Today, as many of you probably know, is Human Rights Day. Personally I didn't know until I happened upon one @anca_foster and her One Day For Human Rights campaign on twitter. At least I think it's a campaign, maybe it's more of a marketing scheme for an already universally accepted day - I'm too cynical to ever have managed reading what it's about, but I did sign the petition, because I believe in sticking it to The Man even if I don't believe in human rights.
The problem with human rights is that they do not exist. I'll say it again: There is NO such thing as basic human rights! See there is a subtle distinction between what most of us understand basic rights to be and what they actually are. Most proponents of human rights seem to believe that they're universal even though they're far from being universal. Firstly even though we have a Universal Declaration of Human Rights that's supposed to ensure the same basic rights for everyone. But upon closer inspection you'll notice it was only accepted by the United Nations. Now, even though that might seem universal to us western people but to be honest Slovenia, for example, was only accepted into the UN some years ago (within my lifetime) and most of the world still isn't part of it.
What this means is that whatever country isn't a part of United Nations is not legally obliged to uphold basic human rights. Let's not even get into the whole discussion of a country not necessarily being a nation right now. Furthermore, even the countries within the UN don't give their citizens the same kind of basic rights. Each declaration is different in many subtle and less subtle ways. Just for an example, in the US the right to bear arms is a "basic human right" whereas nowhere in Europe does anything like it exist.
Ok, so basic human rights aren't the same anywhere and thus are in no way universal - let me mention at this point that even if the whole world would agree upon the same basic rights they still wouldn't be universal because we have no way of knowing what other sentient beings might there be in the universe and what THEIR basic "human" rights are.
Notice I mentioned "agreed upon rights", but when people hear the words "basic human rights" they don't think of something that's agreed upon. They see it as coming from an outside source, they'll either say "they just are" or eventually, after enough pressure, will go to the last argument of an idiocy sputtering man of "Well they come from god, they're god given rights" (yes I stole this bit from George Carlin). Well if this so called god were the one giving rights, everyone would get the same and most of all, they wouldn't differ religion to religion, let alone civilisation to civilisation. They don't come from god, nor are they universal, the only thing these "rights" are, is an agreed upon set of privileges a certain society decides to give its members in order to sustain relative peace and ensure functioning as a society. They're, so to say, rules and even then they're more actual guidelines than rules. Laws try to amend this problem by enforcing actual rules.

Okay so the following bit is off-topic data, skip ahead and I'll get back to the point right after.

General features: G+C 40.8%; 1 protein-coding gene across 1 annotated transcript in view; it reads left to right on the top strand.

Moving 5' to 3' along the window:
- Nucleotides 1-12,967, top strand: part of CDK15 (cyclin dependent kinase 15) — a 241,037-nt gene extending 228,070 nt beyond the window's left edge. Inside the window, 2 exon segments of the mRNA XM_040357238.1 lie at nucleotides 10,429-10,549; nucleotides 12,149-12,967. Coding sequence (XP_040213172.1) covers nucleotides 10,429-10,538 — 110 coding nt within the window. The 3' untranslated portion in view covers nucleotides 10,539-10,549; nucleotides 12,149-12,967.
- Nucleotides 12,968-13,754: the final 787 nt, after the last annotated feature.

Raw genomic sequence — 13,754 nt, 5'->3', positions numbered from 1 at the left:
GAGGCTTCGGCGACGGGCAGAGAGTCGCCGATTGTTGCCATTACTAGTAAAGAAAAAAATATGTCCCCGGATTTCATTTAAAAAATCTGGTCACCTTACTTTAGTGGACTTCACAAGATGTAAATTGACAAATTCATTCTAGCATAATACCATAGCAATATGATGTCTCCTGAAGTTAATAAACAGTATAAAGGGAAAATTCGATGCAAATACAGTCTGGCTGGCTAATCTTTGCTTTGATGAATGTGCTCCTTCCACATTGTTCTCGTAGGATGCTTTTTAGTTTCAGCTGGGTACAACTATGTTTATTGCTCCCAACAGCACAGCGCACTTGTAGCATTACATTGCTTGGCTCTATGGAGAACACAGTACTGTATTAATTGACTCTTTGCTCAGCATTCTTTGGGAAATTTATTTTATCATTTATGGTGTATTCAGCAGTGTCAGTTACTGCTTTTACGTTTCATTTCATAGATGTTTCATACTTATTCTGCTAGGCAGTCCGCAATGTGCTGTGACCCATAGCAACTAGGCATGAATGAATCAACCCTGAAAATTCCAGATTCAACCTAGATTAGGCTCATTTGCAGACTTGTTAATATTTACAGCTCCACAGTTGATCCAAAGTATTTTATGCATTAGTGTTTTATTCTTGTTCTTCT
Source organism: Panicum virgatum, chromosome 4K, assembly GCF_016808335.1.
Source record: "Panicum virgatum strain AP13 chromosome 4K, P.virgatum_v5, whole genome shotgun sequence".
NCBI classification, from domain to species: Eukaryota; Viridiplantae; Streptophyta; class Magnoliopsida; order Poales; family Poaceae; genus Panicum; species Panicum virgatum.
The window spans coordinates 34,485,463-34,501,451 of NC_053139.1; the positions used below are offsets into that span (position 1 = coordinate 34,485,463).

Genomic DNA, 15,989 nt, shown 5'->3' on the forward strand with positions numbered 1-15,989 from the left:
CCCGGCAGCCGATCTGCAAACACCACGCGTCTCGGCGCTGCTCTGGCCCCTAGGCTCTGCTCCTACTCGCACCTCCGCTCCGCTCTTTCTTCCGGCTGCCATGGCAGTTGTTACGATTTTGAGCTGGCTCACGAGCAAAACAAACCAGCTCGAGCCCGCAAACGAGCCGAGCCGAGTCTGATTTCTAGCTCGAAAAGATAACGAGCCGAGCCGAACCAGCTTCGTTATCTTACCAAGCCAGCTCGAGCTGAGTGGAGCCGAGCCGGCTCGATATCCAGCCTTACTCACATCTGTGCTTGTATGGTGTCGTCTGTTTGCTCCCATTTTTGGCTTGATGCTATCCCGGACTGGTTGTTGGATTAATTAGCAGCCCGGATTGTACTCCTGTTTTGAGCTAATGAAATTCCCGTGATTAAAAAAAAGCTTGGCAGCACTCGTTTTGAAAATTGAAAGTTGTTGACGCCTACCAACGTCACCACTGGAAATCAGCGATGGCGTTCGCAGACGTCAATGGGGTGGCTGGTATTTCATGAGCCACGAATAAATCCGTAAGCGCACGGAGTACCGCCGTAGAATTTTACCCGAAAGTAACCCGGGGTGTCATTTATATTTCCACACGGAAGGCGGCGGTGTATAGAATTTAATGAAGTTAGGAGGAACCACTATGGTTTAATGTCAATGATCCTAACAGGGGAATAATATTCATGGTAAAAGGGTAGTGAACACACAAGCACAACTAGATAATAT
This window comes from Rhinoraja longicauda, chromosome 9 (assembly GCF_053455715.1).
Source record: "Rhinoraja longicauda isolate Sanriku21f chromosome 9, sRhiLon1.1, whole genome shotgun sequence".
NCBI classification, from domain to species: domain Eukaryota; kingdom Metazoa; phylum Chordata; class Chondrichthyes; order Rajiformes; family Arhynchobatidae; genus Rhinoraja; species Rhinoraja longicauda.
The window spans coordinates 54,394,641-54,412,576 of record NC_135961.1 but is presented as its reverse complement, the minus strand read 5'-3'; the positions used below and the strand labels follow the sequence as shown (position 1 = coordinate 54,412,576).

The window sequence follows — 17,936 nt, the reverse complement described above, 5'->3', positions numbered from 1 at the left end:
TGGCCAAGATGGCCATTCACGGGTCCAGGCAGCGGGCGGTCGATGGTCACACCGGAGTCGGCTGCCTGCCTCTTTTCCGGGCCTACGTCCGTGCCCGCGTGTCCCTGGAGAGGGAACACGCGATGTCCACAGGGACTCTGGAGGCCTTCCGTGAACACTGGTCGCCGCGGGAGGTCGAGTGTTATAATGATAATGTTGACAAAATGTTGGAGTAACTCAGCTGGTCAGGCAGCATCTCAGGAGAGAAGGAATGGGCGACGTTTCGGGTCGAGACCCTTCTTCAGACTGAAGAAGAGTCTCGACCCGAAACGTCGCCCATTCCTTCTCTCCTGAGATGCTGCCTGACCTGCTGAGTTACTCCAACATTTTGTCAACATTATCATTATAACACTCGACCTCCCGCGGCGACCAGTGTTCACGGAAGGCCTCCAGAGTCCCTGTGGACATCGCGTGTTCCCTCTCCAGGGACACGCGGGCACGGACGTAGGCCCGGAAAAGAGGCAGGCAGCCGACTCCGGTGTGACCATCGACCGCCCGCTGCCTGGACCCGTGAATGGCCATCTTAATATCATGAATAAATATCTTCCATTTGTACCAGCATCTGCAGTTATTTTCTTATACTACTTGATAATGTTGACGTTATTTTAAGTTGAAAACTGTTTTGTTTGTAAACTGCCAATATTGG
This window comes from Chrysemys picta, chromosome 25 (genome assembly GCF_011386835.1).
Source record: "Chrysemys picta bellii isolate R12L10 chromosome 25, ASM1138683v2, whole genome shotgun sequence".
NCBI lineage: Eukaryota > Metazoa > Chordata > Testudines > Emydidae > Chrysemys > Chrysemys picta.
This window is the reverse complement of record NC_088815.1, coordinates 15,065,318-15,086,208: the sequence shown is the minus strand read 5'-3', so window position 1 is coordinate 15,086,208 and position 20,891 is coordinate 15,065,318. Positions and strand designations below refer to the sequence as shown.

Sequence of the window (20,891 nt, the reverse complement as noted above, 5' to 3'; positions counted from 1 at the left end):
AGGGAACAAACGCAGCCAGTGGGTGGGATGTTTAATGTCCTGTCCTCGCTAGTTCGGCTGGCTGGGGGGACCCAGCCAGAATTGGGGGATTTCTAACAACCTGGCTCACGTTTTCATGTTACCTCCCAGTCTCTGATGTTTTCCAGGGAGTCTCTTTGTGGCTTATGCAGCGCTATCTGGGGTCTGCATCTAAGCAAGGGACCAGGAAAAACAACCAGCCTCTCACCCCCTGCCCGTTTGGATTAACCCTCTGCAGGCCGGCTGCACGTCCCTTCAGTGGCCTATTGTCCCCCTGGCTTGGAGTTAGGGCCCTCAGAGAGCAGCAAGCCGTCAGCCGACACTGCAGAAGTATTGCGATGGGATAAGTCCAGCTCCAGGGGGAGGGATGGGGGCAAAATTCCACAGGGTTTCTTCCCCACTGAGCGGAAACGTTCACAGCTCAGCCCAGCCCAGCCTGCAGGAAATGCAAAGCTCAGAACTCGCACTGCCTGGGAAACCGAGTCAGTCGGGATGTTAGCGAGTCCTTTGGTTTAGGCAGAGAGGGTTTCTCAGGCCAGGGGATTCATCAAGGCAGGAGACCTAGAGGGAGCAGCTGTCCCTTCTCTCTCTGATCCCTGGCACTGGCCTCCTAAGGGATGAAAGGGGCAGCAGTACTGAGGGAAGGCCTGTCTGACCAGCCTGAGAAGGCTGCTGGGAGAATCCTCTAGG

But my biggest problem with "rights" is the amount of wars started in their name. You'll notice a leader or two, or even a whole civilisation, every few decades decrying a neighbouring country as "OH NOES, THEY DON'T RESPECT BASIC RIGHTS" and suddenly, out of nowhere, attack that country and attempt to "civilize" those people. Stop it.
And all you new age activists are no better, you're all enforcing your will and opinion upon others with your senseless activistic endeavours. Far as us westerners go, don't we have a so called "right to one's own opinion", so why do we waltz in so many other countries and cultures, like say the African cultures, and try to teach them what to think and how to act? Don't THEY have a right to have THEIR OWN set of rights (call it an opinion if that makes it easier)?
So please everybody, before you make another big fuss out of something that doesn't really exist, think about what you're actually doing and let people have a culture where everyone has the right to rape anyone in the streets.
I write articles with real insight into the career and skills of a modern software engineer. "Raw and honest from the heart!" as one reader described them. Fueled by lessons learned over 20 years of building production code for side-projects, small businesses, and hyper growth startups. Both successful and not.
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